“Watson laid out a series of Olivetti ads and brochures he had been given by a manager from IBM Netherlands. He then insisted that IBM’s products and sales apparatus needed a makeover. As he recalled in his memoirs, ‘the Olivetti material was filled with color and excitement and fit together like a beautiful picture puzzle. Ours looked like directions on how to make bicarbonate of soda.’”
Olivetti’s attitude toward design was so influential that it engendered a complete redesign of one the biggest computing companies. IBM redesigned their own Madison Avenue showroom to be sleeker, more streamlined, and to bring the public right up to the computer. Like Olivetti, Watson also turned the showrooms into live demonstrations. Companies could purchase computer time at any IBM showroom and passersby could witness the act of computing in real time.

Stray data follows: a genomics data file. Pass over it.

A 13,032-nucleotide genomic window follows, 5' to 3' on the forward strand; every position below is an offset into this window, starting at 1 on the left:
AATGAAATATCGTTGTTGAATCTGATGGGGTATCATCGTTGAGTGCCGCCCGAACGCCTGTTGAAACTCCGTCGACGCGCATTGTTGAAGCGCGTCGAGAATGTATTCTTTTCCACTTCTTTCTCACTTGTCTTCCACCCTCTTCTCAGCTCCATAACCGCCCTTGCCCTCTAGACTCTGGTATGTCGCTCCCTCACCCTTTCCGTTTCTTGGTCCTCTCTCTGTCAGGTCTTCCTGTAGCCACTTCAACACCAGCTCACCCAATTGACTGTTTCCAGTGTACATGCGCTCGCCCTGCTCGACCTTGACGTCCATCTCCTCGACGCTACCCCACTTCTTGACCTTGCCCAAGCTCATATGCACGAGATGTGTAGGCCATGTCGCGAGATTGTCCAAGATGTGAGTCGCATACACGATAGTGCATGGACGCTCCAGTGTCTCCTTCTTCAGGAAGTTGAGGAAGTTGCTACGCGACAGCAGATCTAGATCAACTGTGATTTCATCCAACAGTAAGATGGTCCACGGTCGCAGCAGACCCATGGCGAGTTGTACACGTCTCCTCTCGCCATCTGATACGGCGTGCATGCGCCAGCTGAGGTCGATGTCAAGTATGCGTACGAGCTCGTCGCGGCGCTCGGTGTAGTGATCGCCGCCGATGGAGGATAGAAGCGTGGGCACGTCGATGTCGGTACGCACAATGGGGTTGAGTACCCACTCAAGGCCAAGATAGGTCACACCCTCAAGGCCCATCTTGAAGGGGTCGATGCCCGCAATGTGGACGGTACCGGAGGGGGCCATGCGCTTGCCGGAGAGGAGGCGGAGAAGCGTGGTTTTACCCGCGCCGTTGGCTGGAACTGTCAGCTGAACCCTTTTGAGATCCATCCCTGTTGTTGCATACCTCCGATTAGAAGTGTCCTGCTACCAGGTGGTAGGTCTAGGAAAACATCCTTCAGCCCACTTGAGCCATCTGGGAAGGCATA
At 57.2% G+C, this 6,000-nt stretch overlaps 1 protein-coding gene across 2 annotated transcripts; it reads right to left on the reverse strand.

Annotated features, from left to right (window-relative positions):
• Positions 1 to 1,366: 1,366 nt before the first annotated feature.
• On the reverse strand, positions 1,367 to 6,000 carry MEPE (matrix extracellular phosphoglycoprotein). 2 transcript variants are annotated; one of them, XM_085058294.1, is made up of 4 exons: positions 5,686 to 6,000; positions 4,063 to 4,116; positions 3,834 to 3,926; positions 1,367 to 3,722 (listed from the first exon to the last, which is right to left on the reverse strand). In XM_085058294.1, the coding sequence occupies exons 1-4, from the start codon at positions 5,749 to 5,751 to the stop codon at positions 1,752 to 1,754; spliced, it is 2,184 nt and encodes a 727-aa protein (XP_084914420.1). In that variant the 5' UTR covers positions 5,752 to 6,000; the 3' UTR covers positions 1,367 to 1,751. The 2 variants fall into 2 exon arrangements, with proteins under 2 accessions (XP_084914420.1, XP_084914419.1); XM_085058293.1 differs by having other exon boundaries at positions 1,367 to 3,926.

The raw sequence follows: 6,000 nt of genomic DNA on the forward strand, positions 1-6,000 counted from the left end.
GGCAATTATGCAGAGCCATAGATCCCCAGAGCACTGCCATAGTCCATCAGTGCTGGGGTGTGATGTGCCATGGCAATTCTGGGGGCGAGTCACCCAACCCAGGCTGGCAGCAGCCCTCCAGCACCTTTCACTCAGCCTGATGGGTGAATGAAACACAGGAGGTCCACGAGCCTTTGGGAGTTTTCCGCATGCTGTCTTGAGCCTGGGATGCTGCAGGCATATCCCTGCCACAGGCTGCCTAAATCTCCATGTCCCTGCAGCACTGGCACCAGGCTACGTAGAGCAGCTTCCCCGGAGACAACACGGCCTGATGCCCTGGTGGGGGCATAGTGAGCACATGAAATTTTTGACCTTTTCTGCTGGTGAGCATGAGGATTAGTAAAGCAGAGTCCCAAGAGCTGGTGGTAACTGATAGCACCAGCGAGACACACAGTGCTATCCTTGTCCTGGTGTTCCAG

Following the appointment of Eliot Noyes as director of design, IBM was redesigned at all scales. Noyes decided that it should present itself to the world with the concept of total design. This meant not only bringing in avant-garde architects to design their showrooms, headquarters, and factories, but like Sottsass had done with the ELEA 9003, treat computing components as designer elements. Eero Saarinen’s design for a manufacturing and training facility in Rochester, Minnesota, for example, can clearly be linked to the design of components for the IBM 1401 system. The stripped down, miesian volumes that Saarinen had designed for their Rochester campus, shrank down and became the tape cabinets for their line of mainframes. Sharp colors and crisp lines turned the sterile white rooms, into fashionable, mod spaces that Kubrick himself would have been proud of.